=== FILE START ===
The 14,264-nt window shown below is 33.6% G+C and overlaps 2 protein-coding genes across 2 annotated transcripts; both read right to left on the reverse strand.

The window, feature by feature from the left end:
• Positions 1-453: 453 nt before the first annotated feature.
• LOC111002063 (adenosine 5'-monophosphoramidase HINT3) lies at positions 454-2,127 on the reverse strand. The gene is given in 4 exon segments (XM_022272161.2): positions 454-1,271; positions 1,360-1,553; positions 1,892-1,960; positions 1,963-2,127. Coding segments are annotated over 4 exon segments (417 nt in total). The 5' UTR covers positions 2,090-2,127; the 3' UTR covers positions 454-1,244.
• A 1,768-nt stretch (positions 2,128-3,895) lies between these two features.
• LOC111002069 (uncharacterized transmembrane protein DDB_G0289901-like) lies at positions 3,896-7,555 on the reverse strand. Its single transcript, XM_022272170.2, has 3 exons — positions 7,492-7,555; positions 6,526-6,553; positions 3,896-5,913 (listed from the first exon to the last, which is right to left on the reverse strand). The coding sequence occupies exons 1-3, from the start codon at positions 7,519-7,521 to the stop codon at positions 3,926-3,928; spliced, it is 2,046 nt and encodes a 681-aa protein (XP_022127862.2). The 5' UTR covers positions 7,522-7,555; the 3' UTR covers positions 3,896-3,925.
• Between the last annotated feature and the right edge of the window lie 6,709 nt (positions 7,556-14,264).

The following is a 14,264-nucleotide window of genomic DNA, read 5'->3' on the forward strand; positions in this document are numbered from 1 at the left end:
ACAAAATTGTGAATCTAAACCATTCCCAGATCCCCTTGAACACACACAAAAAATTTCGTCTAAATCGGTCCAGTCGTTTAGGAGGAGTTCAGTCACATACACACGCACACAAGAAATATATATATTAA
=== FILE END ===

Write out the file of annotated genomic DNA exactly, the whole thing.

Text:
The 14,264-nt window shown below is 33.6% G+C and overlaps 2 protein-coding genes across 2 annotated transcripts; both read right to left on the reverse strand.

The window, feature by feature from the left end:
• Positions 1-453: 453 nt before the first annotated feature.
• LOC111002063 (adenosine 5'-monophosphoramidase HINT3) lies at positions 454-2,127 on the reverse strand. The gene is given in 4 exon segments (XM_022272161.2): positions 454-1,271; positions 1,360-1,553; positions 1,892-1,960; positions 1,963-2,127. Coding segments are annotated over 4 exon segments (417 nt in total). The 5' UTR covers positions 2,090-2,127; the 3' UTR covers positions 454-1,244.
• A 1,768-nt stretch (positions 2,128-3,895) lies between these two features.
• LOC111002069 (uncharacterized transmembrane protein DDB_G0289901-like) lies at positions 3,896-7,555 on the reverse strand. Its single transcript, XM_022272170.2, has 3 exons — positions 7,492-7,555; positions 6,526-6,553; positions 3,896-5,913 (listed from the first exon to the last, which is right to left on the reverse strand). The coding sequence occupies exons 1-3, from the start codon at positions 7,519-7,521 to the stop codon at positions 3,926-3,928; spliced, it is 2,046 nt and encodes a 681-aa protein (XP_022127862.2). The 5' UTR covers positions 7,522-7,555; the 3' UTR covers positions 3,896-3,925.
• Between the last annotated feature and the right edge of the window lie 6,709 nt (positions 7,556-14,264).

The following is a 14,264-nucleotide window of genomic DNA, read 5'->3' on the forward strand; positions in this document are numbered from 1 at the left end:
ACAAAATTGTGAATCTAAACCATTCCCAGATCCCCTTGAACACACACAAAAAATTTCGTCTAAATCGGTCCAGTCGTTTAGGAGGAGTTCAGTCACATACACACGCACACAAGAAATATATATATTAA